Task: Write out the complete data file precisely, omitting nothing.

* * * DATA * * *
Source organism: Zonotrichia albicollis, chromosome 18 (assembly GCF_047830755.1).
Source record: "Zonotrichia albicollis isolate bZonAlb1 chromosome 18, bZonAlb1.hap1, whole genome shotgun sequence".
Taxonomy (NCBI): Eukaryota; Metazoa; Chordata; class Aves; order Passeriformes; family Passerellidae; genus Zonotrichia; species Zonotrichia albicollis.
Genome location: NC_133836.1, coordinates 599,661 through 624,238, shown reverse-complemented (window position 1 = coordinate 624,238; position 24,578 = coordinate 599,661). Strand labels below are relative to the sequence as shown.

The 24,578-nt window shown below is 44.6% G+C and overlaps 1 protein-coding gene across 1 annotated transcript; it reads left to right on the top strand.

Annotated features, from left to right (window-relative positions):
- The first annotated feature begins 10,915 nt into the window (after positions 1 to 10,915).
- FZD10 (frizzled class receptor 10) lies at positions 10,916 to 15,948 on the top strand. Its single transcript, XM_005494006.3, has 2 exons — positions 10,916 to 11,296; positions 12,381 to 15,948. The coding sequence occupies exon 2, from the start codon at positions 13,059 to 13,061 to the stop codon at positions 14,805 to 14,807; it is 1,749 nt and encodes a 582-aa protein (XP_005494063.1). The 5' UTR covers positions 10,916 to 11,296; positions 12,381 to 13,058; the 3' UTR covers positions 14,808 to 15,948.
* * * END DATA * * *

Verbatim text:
Source organism: Zonotrichia albicollis, chromosome 18 (assembly GCF_047830755.1).
Source record: "Zonotrichia albicollis isolate bZonAlb1 chromosome 18, bZonAlb1.hap1, whole genome shotgun sequence".
Taxonomy (NCBI): Eukaryota; Metazoa; Chordata; class Aves; order Passeriformes; family Passerellidae; genus Zonotrichia; species Zonotrichia albicollis.
Genome location: NC_133836.1, coordinates 599,661 through 624,238, shown reverse-complemented (window position 1 = coordinate 624,238; position 24,578 = coordinate 599,661). Strand labels below are relative to the sequence as shown.

The 24,578-nt window shown below is 44.6% G+C and overlaps 1 protein-coding gene across 1 annotated transcript; it reads left to right on the top strand.

Annotated features, from left to right (window-relative positions):
- The first annotated feature begins 10,915 nt into the window (after positions 1 to 10,915).
- FZD10 (frizzled class receptor 10) lies at positions 10,916 to 15,948 on the top strand. Its single transcript, XM_005494006.3, has 2 exons — positions 10,916 to 11,296; positions 12,381 to 15,948. The coding sequence occupies exon 2, from the start codon at positions 13,059 to 13,061 to the stop codon at positions 14,805 to 14,807; it is 1,749 nt and encodes a 582-aa protein (XP_005494063.1). The 5' UTR covers positions 10,916 to 11,296; positions 12,381 to 13,058; the 3' UTR covers positions 14,808 to 15,948.